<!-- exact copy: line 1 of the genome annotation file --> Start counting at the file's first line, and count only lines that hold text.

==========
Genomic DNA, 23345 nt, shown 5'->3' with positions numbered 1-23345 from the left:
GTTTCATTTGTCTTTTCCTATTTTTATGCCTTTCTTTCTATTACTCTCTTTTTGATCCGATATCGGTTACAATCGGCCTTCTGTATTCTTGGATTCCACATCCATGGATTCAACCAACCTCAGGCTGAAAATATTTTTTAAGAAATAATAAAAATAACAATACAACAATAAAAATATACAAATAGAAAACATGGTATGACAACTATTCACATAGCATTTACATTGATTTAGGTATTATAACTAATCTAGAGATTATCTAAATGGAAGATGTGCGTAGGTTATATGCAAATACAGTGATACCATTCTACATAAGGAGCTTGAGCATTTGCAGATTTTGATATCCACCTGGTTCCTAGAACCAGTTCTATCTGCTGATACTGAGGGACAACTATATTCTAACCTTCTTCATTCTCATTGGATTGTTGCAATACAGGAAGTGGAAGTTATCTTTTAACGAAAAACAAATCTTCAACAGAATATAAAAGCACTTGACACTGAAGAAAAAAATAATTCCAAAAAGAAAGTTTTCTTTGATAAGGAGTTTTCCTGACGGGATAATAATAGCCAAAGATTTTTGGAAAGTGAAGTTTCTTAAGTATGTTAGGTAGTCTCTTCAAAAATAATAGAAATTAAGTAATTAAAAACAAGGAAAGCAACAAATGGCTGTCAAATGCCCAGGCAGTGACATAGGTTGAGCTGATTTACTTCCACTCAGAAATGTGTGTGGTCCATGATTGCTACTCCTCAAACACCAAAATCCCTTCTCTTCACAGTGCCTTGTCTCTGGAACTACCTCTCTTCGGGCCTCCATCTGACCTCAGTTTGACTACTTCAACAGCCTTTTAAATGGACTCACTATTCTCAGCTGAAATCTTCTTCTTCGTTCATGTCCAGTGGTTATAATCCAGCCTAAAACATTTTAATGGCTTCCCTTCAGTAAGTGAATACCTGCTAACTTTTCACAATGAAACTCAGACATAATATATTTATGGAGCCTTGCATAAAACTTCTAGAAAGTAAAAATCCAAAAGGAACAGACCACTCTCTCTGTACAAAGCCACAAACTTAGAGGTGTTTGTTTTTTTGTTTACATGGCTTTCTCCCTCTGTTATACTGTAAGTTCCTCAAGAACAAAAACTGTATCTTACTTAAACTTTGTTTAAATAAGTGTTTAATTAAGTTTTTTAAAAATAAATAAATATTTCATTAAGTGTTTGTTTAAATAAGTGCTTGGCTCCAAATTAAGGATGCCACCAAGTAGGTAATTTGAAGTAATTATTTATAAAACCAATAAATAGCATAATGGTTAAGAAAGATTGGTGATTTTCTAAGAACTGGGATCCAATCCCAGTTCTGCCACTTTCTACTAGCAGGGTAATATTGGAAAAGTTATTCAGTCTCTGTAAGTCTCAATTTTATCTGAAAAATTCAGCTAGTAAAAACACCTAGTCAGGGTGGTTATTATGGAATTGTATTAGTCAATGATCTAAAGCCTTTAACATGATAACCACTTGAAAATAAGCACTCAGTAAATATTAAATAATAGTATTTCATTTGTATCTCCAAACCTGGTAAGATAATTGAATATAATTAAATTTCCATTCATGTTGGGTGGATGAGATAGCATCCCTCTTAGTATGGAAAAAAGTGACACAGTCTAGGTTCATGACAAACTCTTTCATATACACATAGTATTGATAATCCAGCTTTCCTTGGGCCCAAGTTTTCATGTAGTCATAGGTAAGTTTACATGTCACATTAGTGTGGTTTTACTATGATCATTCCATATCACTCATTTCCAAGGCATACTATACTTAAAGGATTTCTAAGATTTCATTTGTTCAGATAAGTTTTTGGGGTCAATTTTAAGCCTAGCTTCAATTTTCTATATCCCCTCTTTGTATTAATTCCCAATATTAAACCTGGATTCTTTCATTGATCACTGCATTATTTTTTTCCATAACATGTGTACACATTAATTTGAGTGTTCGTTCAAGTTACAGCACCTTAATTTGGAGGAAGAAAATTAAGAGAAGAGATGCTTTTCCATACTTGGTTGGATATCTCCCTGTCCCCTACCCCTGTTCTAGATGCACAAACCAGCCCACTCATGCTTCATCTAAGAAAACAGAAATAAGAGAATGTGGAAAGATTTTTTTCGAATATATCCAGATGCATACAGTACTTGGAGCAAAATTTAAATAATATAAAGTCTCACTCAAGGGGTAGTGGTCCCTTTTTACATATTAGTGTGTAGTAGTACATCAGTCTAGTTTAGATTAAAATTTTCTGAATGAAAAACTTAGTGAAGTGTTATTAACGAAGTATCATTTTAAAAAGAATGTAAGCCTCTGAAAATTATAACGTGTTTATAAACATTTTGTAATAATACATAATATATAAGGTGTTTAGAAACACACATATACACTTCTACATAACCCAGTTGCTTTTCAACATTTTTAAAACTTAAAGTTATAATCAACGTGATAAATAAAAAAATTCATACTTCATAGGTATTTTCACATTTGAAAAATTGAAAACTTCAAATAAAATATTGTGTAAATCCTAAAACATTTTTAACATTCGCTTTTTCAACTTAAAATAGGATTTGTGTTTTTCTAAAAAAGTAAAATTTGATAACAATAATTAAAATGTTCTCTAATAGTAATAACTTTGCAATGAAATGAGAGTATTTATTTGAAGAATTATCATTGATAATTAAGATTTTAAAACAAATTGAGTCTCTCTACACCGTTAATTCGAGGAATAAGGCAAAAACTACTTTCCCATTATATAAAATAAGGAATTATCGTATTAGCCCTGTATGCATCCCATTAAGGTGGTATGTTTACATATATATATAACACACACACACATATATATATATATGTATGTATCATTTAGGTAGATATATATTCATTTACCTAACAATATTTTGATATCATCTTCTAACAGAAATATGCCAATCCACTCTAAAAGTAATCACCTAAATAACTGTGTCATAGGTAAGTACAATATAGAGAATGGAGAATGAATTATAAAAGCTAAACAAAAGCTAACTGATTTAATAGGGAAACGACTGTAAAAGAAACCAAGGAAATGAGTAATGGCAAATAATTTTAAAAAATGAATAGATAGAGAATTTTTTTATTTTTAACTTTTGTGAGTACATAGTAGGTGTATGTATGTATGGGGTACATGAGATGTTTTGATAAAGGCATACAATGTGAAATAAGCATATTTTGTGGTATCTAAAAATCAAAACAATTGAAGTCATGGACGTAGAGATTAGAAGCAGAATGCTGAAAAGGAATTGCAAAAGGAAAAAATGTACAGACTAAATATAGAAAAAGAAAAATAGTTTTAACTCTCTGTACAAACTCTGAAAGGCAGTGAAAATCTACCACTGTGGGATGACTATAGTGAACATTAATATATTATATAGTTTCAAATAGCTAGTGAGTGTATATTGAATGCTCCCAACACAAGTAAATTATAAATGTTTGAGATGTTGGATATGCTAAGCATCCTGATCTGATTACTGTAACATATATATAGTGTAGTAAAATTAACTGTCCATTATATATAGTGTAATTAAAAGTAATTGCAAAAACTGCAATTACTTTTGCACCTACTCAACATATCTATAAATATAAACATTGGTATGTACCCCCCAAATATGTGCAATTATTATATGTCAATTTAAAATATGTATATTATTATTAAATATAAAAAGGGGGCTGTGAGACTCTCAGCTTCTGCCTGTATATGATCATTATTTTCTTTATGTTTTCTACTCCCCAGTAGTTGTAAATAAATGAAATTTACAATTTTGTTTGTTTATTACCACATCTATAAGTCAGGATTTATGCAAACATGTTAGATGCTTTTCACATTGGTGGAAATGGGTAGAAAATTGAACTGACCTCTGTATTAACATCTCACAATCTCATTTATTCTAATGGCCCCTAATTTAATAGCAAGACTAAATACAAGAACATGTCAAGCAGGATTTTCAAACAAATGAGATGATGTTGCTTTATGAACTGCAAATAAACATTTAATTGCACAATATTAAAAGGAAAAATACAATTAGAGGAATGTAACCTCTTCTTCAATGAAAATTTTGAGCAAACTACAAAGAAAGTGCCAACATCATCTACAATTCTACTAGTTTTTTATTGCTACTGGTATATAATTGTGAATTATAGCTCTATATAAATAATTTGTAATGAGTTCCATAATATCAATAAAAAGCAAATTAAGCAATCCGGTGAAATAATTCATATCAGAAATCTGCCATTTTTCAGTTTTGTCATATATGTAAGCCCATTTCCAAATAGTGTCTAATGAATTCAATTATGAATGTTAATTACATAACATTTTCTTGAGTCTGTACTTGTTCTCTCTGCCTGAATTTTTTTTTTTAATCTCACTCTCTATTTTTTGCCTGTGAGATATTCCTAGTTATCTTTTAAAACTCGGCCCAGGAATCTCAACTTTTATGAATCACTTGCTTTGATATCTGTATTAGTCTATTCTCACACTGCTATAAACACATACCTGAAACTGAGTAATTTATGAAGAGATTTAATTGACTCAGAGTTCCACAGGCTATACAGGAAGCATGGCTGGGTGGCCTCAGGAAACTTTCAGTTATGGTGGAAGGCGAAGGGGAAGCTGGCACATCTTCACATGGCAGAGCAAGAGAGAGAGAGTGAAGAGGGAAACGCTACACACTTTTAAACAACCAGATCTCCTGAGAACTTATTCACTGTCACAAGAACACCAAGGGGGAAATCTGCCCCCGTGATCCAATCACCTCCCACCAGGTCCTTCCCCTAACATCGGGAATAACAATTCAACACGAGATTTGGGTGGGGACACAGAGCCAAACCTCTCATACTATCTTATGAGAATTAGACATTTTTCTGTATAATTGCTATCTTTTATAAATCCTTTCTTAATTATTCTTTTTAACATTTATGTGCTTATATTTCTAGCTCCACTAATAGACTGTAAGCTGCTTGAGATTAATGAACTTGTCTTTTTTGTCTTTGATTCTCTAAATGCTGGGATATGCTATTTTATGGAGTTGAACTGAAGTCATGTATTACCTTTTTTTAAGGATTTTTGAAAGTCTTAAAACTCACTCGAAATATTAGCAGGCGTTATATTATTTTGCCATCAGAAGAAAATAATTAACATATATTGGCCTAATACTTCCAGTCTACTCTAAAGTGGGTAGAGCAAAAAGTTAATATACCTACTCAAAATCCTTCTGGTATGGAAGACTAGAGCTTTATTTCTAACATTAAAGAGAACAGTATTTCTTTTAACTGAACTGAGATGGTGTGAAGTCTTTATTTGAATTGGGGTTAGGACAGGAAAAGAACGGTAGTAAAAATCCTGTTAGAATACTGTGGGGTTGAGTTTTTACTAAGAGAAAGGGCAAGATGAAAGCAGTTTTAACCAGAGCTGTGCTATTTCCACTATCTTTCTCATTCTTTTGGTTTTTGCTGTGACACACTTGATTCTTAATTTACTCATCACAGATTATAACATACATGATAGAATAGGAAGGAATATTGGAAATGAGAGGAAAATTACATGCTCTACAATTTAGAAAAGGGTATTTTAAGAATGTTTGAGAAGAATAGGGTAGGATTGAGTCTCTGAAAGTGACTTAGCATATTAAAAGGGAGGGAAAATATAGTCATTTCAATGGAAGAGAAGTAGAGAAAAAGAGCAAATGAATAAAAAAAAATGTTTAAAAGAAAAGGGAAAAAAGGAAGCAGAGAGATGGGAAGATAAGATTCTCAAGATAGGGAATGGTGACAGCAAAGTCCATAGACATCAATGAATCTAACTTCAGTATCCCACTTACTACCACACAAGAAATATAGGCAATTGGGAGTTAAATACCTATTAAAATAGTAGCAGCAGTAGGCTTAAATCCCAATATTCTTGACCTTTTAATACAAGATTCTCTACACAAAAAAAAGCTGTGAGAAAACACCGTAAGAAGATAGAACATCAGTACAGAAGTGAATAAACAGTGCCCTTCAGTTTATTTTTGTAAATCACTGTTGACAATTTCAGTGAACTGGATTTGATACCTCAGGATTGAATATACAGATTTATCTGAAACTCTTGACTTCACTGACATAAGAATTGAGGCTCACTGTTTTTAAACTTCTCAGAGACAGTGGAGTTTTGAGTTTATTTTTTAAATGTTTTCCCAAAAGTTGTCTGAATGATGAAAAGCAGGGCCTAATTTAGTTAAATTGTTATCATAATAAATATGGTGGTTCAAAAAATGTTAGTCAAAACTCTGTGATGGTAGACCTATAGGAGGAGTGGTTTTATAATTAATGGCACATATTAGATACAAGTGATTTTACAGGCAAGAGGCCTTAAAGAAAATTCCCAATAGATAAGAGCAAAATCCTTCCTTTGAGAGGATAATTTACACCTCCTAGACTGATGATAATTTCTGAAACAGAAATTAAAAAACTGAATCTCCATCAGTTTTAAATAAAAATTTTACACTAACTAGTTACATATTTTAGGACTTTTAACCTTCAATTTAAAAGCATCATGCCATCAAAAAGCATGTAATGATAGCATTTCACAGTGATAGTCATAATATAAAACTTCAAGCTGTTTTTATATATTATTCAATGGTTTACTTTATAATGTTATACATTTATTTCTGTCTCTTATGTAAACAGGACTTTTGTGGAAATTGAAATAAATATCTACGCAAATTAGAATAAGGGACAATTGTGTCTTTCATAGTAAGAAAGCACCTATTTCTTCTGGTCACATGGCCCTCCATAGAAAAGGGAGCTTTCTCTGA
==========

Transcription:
Genomic DNA, 23345 nt, shown 5'->3' with positions numbered 1-23345 from the left: